Being a police officer in the United States has a lot of challenges. Among them are the challenges of enforcing the law, balancing personal and professional life, and keeping American streets safe. The list could go on and on. There is one challenge that many, including some police officers and police leaders, forget. The challenge of policing a multi-cultural population. That is probably one of the biggest challenges as a cop. We have pockets of culture in every major city in the U.S. What I mean by pockets of culture is that we have large populations of Asians, Middle Easterners, Europeans, Africans, etc.
Having a multi-cultural nation differs from most of the world. It comes with its challenges. So, why not take an anthropological approach? What is Anthropology? It is the study of what makes us human. There are 4 subfields to Anthropology. They are archaeology, linguistic anthropology, physical anthropology, and socio-cultural anthropology. What would the closest to Law Enforcement work? Socio-Cultural Anthropology. Here is a basic explanation of what that is:
“Sociocultural anthropologists conduct long-term research in one or more communities and participate in daily activities while they observe and engage with community members. This approach is always collaborative, grounded in conversation rather than in distanced and decontextualized analysis. This approach and the knowledge it generates are intensely local, “on the ground” and “in the weeds” with the peoples, it studies – yet synthesizing and critical of received canons and theories. Its disciplined, participatory, long-term, and self-reflexive methods mean that ethnographic knowledge is hard-earned and unique. At the same time, sociocultural anthropologists often employ methods from the humanities and other social sciences to complement their ethnographic research.
Sociocultural anthropologists embrace the humanities when they investigate realms as far-reaching as expressive culture (music, performance, material arts, texts, architecture, film, and other semiotic media); religious practices and movements, moral values, ethics, and human rights; history, heritage, and memory practices (how the past has made and is recollected in the present); stories and storytelling; knowledge formations, the construction of (multiple) realities through practices involving entities as various as the dead, deities, non-human life forms, and things; consumption and tourism; and nature, biomedicine, and other sciences and technologies.”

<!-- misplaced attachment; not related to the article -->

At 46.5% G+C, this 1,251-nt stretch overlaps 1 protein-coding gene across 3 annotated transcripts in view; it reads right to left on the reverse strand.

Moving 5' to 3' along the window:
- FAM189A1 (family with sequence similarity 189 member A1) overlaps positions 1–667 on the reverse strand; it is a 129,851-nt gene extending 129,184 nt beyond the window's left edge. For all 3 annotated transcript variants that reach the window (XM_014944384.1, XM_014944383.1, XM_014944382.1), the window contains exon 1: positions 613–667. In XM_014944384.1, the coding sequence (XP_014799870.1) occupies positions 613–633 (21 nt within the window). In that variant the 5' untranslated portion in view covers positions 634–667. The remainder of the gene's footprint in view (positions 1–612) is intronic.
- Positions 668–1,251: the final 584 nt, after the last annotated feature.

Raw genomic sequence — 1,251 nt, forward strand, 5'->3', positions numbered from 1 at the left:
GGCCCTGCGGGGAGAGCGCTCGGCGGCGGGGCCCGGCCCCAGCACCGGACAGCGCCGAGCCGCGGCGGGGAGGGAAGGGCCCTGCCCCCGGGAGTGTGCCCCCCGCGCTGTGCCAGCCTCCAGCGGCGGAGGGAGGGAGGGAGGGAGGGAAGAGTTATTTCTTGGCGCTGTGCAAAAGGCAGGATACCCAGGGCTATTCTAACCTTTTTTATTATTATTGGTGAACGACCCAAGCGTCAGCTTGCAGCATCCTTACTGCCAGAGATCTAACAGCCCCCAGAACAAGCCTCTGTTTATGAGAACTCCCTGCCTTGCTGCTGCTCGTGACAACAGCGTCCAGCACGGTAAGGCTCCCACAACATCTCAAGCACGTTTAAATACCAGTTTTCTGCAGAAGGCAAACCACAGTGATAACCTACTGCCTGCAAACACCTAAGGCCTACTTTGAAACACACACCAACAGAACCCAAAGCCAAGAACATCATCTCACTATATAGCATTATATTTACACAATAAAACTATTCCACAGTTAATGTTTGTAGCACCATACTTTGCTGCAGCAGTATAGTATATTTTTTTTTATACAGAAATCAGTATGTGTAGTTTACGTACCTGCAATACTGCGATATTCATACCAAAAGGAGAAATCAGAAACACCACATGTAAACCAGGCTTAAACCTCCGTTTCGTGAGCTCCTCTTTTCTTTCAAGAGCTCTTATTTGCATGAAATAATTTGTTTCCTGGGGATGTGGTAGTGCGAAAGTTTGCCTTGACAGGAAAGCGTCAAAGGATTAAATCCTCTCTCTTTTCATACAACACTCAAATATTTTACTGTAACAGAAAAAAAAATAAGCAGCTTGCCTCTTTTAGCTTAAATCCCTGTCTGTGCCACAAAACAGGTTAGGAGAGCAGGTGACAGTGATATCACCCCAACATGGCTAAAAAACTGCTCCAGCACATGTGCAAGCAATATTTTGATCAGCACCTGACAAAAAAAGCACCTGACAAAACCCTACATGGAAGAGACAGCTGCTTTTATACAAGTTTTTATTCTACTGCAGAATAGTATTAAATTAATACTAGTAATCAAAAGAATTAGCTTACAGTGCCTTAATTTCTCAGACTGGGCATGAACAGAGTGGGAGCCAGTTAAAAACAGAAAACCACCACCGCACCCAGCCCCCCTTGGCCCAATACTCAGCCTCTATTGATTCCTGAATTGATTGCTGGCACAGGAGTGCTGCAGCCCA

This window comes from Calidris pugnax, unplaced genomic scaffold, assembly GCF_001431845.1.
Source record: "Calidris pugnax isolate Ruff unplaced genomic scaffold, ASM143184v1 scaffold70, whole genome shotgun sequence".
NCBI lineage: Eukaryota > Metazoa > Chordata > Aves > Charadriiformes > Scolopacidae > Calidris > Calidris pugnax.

Police Officers don’t need a degree in Anthropology but we can take different aspects in the field and apply them to our work. Many officers already do it without realizing it.
I received a phone call one day from an officer in my department. The officer told me that he is with a victim of a potential crime but is having a hard time understanding her. The victim spoke Arabic, so I assisted the officer in translating and getting to the bottom of the issue. I needed to see the victim the next day due to the sensitivity of the investigation.
I went to the victim’s residence the next day with my partner. The victim greeted us at the door. In this case, I’ll reveal the victim is female. I put my right hand over my chest and greeted her. In the Middle East, it is customary for a man not to shake the hands of a female he does not know. You are only allowed to shake her hand if she extends it out to you. In this case, she did not extend her hand but also placed her right hand on her chest to greet me. It’s a mutual sign of respect. The victim called her brother via FaceTime and I greeted him as well. We all spoke for some time and in the end, there wasn’t a crime to investigate but the female wanted information on some social resources. Her brother thanked me for my time and said he was happy to have someone who understood the customs and courtesies of their culture and they were able to put their trust in me.